“Instead of punishing the criminals, they see us as criminals and set immigration after us. While they are trying to send us back, we are standing here on hunger strike until the real criminals are brought to justice.” –Guest Worker on Hunger Strike

In the wake of the devastation wrought by Hurricanes Katrina and Rita in 2005, hundreds of thousands of people, left without jobs or homes, were forced to leave the Gulf Coast and begin new lives elsewhere. Over the next two and a half years, the government and its agencies proved ineffective at revitalizing Gulf Coast communities. The massive displacement which had initially been viewed as temporary gradually assumed the aspect of a permanent “Katrina/Rita diaspora.”

Meanwhile, Signal International, a company with shipyards in hurricane-affected coastal areas of Texas and Mississippi, claimed that it could find no willing or able workers to hire. While the government continued to fail to bring Gulf Coast residents home and back to work, the United States Bureau of Citizenship and Immigration Services (USCIS) approved Signal to bring in guest workers from other countries. In late 2006, Signal hired a labor recruiting firm called “Global Resources” to find workers in India.

Global Resources recruiters promised 550 Indian workers that they would receive permanent jobs with Signal International, green cards, and eventually the right to bring their families to America, in exchange for $20,000. For many of the men who accepted the offer, $20,000 represented their entire life savings. Some men borrowed money, and others sold their homes for a chance at U.S. citizenship. But when the workers arrived in the United States, they found that they had been lied to.

Instead of receiving a path to citizenship, the workers from India were given H2B guest worker visas–permission to work in the U.S. for ten months, with the possibility of renewal controlled by their employer, Signal International. The workers were forced to live on company property, paying $1,050 a month to share a room with 23 other men. Signal tried to make about 30 welders who had been promised wages of $18.50 per hour sign papers to cut their salaries to $13.50/hr. Because the welders’ permission to work in the U.S. was tied to Signal by their H2B visa, which does not permit guest workers to change employers, the threat of deportation hung over their heads if they did not comply.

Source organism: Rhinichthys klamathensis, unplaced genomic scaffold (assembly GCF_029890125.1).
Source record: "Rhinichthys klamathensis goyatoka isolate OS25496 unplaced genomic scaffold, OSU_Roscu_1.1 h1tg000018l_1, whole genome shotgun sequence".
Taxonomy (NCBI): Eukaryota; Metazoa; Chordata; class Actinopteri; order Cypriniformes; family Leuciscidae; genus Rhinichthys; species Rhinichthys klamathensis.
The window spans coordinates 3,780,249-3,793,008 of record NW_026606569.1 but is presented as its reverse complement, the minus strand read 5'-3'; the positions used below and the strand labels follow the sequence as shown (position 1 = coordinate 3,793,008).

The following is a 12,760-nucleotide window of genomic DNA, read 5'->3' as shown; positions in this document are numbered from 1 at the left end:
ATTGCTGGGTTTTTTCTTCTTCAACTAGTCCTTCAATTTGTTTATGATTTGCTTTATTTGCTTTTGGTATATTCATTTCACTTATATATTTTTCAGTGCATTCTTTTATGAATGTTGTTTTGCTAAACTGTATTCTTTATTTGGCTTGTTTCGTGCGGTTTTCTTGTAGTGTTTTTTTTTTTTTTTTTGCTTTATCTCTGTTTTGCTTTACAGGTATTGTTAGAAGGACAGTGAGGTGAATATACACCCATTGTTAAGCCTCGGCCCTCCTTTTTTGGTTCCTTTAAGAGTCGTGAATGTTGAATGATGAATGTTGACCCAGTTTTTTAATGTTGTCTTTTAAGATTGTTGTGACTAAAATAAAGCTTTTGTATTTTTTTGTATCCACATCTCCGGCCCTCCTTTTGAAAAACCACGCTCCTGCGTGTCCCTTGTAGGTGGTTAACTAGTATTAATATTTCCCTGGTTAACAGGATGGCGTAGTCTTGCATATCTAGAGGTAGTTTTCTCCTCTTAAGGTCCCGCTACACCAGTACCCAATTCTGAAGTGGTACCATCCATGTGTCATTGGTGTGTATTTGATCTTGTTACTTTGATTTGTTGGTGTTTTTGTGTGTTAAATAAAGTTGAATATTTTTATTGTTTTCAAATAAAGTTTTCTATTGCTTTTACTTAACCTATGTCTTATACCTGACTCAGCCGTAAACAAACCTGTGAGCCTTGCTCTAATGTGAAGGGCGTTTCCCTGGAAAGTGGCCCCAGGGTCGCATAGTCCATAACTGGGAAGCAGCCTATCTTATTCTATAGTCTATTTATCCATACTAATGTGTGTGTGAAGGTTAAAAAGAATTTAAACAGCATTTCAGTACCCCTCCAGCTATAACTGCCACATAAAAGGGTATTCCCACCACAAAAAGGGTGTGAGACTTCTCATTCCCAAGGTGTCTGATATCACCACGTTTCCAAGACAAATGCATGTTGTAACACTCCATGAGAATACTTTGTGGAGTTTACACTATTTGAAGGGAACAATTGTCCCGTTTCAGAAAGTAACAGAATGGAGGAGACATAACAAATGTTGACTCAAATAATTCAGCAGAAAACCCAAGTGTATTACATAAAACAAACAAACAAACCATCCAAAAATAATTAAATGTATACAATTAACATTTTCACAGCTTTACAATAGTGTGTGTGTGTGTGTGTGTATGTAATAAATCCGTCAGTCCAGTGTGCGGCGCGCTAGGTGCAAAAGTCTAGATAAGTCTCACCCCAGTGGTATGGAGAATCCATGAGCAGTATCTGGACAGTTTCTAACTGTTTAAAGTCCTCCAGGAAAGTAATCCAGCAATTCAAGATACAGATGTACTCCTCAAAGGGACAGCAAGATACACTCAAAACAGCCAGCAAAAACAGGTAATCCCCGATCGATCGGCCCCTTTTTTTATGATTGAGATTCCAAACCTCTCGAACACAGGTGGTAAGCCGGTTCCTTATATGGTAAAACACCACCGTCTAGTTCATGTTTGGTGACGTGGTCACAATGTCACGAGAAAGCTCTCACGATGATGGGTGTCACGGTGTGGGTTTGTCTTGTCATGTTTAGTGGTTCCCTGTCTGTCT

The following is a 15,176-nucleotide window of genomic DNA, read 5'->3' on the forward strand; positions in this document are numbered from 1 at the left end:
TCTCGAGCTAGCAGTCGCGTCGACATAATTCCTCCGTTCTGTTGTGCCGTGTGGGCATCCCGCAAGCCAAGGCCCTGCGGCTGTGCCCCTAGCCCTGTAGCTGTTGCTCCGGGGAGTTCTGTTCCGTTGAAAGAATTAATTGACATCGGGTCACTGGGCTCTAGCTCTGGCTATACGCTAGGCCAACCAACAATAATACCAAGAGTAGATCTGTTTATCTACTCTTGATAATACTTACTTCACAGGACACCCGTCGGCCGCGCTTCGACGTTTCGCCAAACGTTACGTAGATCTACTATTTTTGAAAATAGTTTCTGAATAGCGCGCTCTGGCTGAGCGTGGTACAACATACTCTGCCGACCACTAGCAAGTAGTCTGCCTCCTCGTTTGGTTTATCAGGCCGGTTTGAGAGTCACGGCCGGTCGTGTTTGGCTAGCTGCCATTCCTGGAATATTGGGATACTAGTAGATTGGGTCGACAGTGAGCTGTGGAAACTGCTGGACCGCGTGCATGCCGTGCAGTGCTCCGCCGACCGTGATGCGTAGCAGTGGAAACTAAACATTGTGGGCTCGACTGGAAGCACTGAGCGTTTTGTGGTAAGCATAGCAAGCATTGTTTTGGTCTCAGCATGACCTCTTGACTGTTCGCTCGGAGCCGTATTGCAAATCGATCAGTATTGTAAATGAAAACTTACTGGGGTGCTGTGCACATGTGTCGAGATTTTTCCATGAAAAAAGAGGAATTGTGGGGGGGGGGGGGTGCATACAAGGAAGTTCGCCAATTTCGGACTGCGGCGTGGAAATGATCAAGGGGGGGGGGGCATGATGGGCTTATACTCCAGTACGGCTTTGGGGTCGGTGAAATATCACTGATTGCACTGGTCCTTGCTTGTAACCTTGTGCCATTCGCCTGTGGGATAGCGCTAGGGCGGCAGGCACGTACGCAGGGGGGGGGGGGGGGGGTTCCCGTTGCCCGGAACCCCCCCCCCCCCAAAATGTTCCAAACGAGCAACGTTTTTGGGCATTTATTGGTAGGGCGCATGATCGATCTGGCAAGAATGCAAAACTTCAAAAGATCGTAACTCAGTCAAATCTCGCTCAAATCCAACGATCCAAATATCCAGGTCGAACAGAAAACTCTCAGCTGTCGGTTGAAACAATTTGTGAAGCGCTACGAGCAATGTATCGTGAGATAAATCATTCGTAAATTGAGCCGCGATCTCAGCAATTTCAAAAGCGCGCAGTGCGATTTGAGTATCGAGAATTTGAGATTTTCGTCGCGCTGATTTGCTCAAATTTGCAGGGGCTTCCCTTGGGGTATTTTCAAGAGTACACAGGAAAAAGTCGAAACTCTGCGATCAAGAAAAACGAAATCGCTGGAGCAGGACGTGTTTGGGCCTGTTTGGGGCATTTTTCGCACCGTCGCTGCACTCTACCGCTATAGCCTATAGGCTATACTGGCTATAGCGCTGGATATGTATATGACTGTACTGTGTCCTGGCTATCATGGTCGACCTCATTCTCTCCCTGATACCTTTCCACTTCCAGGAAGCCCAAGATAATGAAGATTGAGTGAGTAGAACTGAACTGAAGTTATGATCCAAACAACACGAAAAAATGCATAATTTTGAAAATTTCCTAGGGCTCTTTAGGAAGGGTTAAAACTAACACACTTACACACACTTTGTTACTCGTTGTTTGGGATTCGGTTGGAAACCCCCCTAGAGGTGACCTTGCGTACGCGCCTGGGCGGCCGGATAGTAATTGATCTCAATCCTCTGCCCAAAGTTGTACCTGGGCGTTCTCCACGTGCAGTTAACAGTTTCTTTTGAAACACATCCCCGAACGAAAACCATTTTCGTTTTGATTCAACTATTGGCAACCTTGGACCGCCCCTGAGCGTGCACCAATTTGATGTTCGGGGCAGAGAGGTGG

When some of the workers tried to organize for better wages and living conditions in the spring of 2007, armed guards raided the workers’ bunk-rooms at 3:00 AM and detained six of the organizers with the intention of deporting them. The workers made contact with the Mississippi Immigrant Rights Alliance (MIRA), who called in Hindi-speaking organizer Saket Soni from the New Orleans Workers Center for Racial Justice. The workers began to organize under the aegis of the New Orleans-based Alliance of Guestworkers for Dignity. (Saket Soni, pictured with workers & allies, left).

On March 6, 2008, after having reported themselves to the Department of Justice as victims of trafficking and demanding federal prosecution of Signal International, nearly 100 of the guest workers employed in Signal’s Pascagoula, MS, shipyard walked off the job, leaving their hard hats at Signal’s gate.

The workers launched a “Journey of Justice,” traveling, largely on foot, from New Orleans to D.C., traveling through key sites of the civil rights struggle. In May, the workers–now turned activists inspired by both the Indian Ghandi and the American King–arrived in D.C. Yesterday morning, the workers assembled in front of the White House with allies from SAALT, AAJC, UFCW, ARW, and more, and launched a hunger strike with the message: “The US needs a just immigration system that does not link the US economy to exploitable foreign workers while displacing poor and working-class American workers.”

“Our fore-father, Mahatma Ghandi, did a hunger strike against the odds, to make the impossible, possible,” one worker said through an interpreter. “And that is what we are following today.”

Through the hunger strike, the guest workers hope to pressure Congress to hold hearings on Signal International and other Gulf Coast companies’ use of the federal Guest Worker program as a legally sanctioned vehicle for exploitation.

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Lisa Swanson

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